California university sued for punishing student posting flier

September 25, 2003

By Robert Jablon at The San Francisco Chronicle

A student sued the president and other officers of California Polytechnic State University, San Luis Obispo, in federal court Thursday, claiming his free-speech rights were violated when he was punished for trying to post a flier promoting a conservative author.

The suit was filed with support from several nonprofit groups who have backed similar legal actions challenging speech codes at campuses around the nation.

Last November, Steve Hinkle went to the campus multicultural center to post a flier advertising a speech by Mason Weaver, a black conservative who argues that reliance on government aid enslaves blacks.

Hinkle, who is white and an officer of the campus Republican club, was confronted by some black students in the lounge who said they found the flier offensive. One student threatened to call campus police, according to the suit.

Hinkle left without posting it but police later arrived and took a report that stated they had been called “to investigate a suspicious white male passing out literature of an offensive racial nature,” the suit said.

In March, the school’s Judicial Affairs Office ruled that Hinkle violated a state regulation that bars “obstruction or disruption” of campus functions — specifically, a Bible study that the students contended they were preparing to hold.

Hinkle was ordered to write letters of apology to the students and warned that he could face stiffer penalties or even potential expulsion if he refused, according to the lawsuit.

Hinkle refused.

“I didn’t do anything wrong. I was exercising my freespeech rights to advertise for an event for my club,” Hinkle, 23, said in a telephone interview Thursday. “If there was any disruption, it was from the reaction of these students. They reacted on the content of the flier…. They’re punishing me for my beliefs.”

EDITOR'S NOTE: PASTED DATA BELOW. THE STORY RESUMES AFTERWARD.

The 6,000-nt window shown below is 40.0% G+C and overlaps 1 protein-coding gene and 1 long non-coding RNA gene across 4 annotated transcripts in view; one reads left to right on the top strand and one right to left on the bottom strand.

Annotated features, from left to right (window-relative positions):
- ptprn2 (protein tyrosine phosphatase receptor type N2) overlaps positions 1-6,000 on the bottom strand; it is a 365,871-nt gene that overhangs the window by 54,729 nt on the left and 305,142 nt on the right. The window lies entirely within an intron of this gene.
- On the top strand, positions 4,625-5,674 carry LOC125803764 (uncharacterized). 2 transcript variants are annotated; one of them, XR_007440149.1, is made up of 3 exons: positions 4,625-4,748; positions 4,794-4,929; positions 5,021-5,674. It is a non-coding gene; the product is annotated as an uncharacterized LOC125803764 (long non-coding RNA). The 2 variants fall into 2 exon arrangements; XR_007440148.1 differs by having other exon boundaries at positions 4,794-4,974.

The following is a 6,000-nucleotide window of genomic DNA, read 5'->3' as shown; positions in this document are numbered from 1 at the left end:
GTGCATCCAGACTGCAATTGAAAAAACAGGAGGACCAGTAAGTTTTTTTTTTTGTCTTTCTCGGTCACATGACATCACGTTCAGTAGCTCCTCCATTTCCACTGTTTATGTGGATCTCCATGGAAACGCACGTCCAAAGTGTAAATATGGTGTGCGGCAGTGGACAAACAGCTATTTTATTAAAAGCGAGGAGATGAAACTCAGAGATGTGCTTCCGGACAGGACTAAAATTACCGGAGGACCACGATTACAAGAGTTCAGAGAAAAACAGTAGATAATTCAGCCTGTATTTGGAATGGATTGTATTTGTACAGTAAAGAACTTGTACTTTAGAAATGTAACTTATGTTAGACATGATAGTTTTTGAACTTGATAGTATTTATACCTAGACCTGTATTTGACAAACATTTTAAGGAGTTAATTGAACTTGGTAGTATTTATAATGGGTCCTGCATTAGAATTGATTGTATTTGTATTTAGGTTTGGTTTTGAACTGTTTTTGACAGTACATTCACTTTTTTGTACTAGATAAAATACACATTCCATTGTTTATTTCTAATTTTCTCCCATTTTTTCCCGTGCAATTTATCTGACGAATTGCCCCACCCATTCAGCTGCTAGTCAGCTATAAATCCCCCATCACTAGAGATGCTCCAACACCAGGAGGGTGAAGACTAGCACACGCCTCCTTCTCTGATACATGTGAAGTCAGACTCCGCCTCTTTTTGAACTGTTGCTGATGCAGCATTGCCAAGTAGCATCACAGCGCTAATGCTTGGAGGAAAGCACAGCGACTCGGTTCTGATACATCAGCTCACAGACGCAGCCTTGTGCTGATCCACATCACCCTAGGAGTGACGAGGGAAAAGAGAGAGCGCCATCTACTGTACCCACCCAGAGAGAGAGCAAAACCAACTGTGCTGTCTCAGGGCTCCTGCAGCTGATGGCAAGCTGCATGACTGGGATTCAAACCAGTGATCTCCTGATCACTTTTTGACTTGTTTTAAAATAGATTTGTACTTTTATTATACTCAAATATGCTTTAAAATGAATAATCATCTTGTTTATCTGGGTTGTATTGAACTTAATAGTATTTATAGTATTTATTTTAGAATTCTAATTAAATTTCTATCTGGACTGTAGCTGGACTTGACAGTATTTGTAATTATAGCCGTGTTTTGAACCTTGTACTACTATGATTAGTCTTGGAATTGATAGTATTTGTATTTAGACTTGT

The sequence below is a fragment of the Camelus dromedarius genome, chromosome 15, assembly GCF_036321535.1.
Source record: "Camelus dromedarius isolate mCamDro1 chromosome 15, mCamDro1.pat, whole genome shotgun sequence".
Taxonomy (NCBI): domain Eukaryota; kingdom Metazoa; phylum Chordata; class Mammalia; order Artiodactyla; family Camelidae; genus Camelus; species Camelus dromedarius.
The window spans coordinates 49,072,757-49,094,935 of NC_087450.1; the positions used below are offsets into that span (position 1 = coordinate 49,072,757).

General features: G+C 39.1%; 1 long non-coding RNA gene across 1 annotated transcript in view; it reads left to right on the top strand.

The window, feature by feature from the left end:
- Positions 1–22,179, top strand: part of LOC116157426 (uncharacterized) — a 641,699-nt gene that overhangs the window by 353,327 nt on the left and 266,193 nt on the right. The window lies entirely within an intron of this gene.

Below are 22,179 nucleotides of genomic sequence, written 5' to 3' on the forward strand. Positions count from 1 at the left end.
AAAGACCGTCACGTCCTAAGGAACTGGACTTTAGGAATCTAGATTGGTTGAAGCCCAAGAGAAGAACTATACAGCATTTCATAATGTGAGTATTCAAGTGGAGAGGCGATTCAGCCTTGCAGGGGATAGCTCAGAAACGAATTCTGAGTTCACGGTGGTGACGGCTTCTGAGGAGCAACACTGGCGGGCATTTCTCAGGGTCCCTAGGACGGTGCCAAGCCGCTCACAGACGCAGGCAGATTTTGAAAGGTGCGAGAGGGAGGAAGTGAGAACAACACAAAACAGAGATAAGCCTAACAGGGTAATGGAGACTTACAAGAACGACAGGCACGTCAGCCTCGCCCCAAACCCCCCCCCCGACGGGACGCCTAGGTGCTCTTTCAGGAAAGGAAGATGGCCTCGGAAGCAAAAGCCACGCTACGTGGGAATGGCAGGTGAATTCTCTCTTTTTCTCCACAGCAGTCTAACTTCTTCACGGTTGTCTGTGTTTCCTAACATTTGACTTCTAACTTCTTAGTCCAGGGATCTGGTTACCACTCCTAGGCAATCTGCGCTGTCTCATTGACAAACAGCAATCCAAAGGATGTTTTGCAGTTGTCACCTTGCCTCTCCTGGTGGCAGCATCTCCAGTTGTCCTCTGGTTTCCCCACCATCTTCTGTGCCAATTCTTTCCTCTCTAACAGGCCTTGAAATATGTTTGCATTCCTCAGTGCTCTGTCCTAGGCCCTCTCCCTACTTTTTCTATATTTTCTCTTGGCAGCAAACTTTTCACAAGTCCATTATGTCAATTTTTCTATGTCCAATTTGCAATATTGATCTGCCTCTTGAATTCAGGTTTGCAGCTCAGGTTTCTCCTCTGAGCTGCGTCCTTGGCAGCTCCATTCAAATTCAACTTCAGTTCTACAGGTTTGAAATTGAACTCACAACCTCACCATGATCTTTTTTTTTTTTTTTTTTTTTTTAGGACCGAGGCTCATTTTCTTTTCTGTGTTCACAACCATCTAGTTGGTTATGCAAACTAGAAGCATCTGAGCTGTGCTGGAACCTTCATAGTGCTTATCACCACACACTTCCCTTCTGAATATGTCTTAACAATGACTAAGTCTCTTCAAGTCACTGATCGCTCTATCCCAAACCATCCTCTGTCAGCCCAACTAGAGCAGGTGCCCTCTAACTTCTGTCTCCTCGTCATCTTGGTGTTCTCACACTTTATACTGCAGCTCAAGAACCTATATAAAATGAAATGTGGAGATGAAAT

The college had not seen the suit and could not immediately comment, and privacy laws prevent it from discussing student disciplinary action, university spokeswoman Leah Kolt said.

But in a July message sent to alumni and others, Cornel Morton, vice president of student affairs, said the case involves “student conduct, not speech conduct.”

“Cal Poly supports and upholds freedom of speech as a constitutional right,” he wrote.

“This campus does not practice censorship of thought or word, or impose bans on speech or expression.”

The lawsuit argues that the case involves “application of a vague, overbroad, and content-based regulation to punish core political speech because government officials and listeners oppose the speech as ‘offensive.”‘ It asks the federal court to overturn the punishment, clear Hinkle’s record and rule that the university’s interpretation of disrupting campus functions is unconstitutional.

It also seeks unspecified damages and a temporary restraining order to bar Cal Poly from unlawfully trying to suppress similar speech.

Earlier this month, a federal judge in Philadelphia issued an injunction barring Shippensburg University from enforcing parts of a conduct code that prohibited “acts of intolerance,” including racist, sexist and homophobic speech.

Last month, Citrus College in Glendora, Calif., agreed to change a policy that confined free speech to certain areas of campus.

Download file "California university sued for punishing student posting flier"

Schools: California Polytechnic State University Cases: California Polytechnic State University (Cal Poly): Use of Disruption Claim to Suppress Free Speech